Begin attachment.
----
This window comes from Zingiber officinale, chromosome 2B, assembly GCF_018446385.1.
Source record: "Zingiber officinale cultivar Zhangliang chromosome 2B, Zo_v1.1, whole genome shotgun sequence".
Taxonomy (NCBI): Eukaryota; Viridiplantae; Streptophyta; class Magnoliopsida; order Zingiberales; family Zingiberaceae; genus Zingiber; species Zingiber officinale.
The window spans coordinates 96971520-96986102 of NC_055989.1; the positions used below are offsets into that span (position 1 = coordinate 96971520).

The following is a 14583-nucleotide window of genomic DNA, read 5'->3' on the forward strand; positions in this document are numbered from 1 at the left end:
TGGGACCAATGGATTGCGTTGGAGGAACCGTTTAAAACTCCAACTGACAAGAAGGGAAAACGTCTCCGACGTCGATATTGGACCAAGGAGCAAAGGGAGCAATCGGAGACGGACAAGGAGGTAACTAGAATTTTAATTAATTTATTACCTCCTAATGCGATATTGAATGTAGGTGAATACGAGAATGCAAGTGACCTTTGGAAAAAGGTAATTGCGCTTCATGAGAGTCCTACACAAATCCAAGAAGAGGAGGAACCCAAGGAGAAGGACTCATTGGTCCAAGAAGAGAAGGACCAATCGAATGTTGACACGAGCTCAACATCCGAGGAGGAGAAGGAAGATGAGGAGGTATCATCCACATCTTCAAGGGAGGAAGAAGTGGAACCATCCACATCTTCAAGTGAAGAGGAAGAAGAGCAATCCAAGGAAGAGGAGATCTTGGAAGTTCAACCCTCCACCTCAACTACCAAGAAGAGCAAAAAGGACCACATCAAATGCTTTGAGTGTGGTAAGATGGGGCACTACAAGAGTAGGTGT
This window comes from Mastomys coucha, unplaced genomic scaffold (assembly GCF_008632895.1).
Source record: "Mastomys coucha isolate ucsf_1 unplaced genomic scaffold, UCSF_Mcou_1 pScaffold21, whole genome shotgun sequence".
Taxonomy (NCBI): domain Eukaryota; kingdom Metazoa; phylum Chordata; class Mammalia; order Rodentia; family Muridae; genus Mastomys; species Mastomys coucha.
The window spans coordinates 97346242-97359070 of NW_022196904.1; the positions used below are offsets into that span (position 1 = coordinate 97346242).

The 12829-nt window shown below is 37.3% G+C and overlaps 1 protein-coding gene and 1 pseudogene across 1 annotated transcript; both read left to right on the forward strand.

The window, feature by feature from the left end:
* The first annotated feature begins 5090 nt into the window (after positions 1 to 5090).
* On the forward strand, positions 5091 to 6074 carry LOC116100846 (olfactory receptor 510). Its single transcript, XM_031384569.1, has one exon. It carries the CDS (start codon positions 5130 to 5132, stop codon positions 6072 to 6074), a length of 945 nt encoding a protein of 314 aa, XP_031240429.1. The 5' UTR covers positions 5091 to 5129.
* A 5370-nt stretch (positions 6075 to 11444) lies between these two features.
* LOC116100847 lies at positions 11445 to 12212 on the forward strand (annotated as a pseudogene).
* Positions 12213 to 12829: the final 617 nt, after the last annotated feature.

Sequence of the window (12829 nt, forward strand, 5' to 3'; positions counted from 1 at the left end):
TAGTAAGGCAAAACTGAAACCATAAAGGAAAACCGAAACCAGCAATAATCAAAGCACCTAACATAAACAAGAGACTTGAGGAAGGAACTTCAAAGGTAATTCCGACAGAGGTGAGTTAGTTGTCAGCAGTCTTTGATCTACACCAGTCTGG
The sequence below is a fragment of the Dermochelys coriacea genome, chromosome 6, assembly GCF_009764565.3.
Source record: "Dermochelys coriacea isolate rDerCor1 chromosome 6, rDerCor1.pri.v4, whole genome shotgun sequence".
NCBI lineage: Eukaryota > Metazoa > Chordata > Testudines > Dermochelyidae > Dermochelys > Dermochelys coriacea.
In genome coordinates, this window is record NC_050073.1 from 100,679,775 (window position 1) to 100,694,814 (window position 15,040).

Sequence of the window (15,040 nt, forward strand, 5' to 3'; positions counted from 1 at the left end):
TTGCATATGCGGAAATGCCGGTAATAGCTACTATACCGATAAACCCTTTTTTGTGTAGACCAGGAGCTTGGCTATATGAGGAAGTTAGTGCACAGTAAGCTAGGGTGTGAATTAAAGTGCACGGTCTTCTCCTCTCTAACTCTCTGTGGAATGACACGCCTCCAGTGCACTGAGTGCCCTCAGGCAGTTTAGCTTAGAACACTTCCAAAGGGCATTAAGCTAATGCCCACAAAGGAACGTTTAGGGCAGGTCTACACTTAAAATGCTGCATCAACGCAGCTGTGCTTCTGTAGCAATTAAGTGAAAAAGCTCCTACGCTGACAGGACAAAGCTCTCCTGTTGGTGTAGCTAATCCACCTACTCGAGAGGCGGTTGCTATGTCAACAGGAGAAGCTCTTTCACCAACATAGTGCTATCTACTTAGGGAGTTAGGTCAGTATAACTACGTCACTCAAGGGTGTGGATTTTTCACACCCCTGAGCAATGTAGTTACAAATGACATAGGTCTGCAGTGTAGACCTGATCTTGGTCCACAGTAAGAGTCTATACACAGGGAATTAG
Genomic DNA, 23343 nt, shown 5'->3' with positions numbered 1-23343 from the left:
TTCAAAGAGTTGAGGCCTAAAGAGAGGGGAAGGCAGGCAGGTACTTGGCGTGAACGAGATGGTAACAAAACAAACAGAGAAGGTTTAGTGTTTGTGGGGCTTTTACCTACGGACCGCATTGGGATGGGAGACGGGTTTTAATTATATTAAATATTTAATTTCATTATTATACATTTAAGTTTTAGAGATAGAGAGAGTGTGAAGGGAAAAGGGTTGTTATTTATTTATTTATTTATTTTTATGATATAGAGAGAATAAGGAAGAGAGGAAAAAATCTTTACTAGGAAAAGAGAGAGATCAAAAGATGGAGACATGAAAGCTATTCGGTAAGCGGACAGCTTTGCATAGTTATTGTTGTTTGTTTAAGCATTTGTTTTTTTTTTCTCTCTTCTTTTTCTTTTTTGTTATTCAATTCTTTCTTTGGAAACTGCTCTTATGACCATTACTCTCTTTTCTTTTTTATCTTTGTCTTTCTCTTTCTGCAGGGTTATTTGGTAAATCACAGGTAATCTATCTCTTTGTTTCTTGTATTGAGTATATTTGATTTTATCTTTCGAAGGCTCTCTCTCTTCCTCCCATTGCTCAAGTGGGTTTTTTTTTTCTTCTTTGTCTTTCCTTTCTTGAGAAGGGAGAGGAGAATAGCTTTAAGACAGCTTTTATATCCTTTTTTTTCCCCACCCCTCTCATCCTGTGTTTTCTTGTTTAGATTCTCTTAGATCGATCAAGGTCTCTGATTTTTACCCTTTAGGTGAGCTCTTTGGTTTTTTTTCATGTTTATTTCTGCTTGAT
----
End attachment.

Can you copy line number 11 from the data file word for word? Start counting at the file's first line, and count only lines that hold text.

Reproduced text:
The 12829-nt window shown below is 37.3% G+C and overlaps 1 protein-coding gene and 1 pseudogene across 1 annotated transcript; both read left to right on the forward strand.